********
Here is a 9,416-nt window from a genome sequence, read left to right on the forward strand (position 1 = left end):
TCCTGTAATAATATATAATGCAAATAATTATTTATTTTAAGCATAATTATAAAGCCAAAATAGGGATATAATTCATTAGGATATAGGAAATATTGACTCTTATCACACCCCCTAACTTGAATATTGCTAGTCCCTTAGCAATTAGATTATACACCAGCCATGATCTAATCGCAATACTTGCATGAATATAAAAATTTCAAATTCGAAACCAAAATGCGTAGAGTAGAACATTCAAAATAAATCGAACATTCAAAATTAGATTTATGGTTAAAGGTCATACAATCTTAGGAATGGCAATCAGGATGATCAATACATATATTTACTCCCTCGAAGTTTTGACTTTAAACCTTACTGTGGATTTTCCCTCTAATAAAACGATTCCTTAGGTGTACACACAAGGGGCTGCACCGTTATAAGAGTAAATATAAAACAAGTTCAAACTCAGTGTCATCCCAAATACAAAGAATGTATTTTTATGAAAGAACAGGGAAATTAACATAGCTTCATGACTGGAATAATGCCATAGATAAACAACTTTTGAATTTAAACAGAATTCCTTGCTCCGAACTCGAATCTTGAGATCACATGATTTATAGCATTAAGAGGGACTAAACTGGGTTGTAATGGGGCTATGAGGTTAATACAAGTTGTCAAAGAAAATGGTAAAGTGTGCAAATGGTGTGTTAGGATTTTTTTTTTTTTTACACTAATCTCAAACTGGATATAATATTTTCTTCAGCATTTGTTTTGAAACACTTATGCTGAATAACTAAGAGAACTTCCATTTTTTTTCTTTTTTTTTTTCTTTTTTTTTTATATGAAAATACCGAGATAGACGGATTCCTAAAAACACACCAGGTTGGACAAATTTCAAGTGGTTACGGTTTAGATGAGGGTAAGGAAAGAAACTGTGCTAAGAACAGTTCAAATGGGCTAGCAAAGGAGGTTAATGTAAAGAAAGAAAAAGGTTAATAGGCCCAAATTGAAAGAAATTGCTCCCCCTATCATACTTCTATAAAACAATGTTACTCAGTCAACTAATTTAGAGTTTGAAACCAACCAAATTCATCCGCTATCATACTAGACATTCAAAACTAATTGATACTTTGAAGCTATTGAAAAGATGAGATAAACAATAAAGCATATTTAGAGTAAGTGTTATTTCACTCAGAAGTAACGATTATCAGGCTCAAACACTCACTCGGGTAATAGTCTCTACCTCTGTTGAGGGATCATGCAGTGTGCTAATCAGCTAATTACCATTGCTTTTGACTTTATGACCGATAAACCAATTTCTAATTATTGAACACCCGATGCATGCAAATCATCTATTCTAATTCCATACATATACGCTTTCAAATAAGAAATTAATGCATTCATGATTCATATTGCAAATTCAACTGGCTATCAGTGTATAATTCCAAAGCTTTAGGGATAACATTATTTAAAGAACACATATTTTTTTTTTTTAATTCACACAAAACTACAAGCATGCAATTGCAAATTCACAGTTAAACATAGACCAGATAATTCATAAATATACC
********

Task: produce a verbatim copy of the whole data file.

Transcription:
Here is a 9,416-nt window from a genome sequence, read left to right on the forward strand (position 1 = left end):
TCCTGTAATAATATATAATGCAAATAATTATTTATTTTAAGCATAATTATAAAGCCAAAATAGGGATATAATTCATTAGGATATAGGAAATATTGACTCTTATCACACCCCCTAACTTGAATATTGCTAGTCCCTTAGCAATTAGATTATACACCAGCCATGATCTAATCGCAATACTTGCATGAATATAAAAATTTCAAATTCGAAACCAAAATGCGTAGAGTAGAACATTCAAAATAAATCGAACATTCAAAATTAGATTTATGGTTAAAGGTCATACAATCTTAGGAATGGCAATCAGGATGATCAATACATATATTTACTCCCTCGAAGTTTTGACTTTAAACCTTACTGTGGATTTTCCCTCTAATAAAACGATTCCTTAGGTGTACACACAAGGGGCTGCACCGTTATAAGAGTAAATATAAAACAAGTTCAAACTCAGTGTCATCCCAAATACAAAGAATGTATTTTTATGAAAGAACAGGGAAATTAACATAGCTTCATGACTGGAATAATGCCATAGATAAACAACTTTTGAATTTAAACAGAATTCCTTGCTCCGAACTCGAATCTTGAGATCACATGATTTATAGCATTAAGAGGGACTAAACTGGGTTGTAATGGGGCTATGAGGTTAATACAAGTTGTCAAAGAAAATGGTAAAGTGTGCAAATGGTGTGTTAGGATTTTTTTTTTTTTTACACTAATCTCAAACTGGATATAATATTTTCTTCAGCATTTGTTTTGAAACACTTATGCTGAATAACTAAGAGAACTTCCATTTTTTTTCTTTTTTTTTTTCTTTTTTTTTTATATGAAAATACCGAGATAGACGGATTCCTAAAAACACACCAGGTTGGACAAATTTCAAGTGGTTACGGTTTAGATGAGGGTAAGGAAAGAAACTGTGCTAAGAACAGTTCAAATGGGCTAGCAAAGGAGGTTAATGTAAAGAAAGAAAAAGGTTAATAGGCCCAAATTGAAAGAAATTGCTCCCCCTATCATACTTCTATAAAACAATGTTACTCAGTCAACTAATTTAGAGTTTGAAACCAACCAAATTCATCCGCTATCATACTAGACATTCAAAACTAATTGATACTTTGAAGCTATTGAAAAGATGAGATAAACAATAAAGCATATTTAGAGTAAGTGTTATTTCACTCAGAAGTAACGATTATCAGGCTCAAACACTCACTCGGGTAATAGTCTCTACCTCTGTTGAGGGATCATGCAGTGTGCTAATCAGCTAATTACCATTGCTTTTGACTTTATGACCGATAAACCAATTTCTAATTATTGAACACCCGATGCATGCAAATCATCTATTCTAATTCCATACATATACGCTTTCAAATAAGAAATTAATGCATTCATGATTCATATTGCAAATTCAACTGGCTATCAGTGTATAATTCCAAAGCTTTAGGGATAACATTATTTAAAGAACACATATTTTTTTTTTTTAATTCACACAAAACTACAAGCATGCAATTGCAAATTCACAGTTAAACATAGACCAGATAATTCATAAATATACC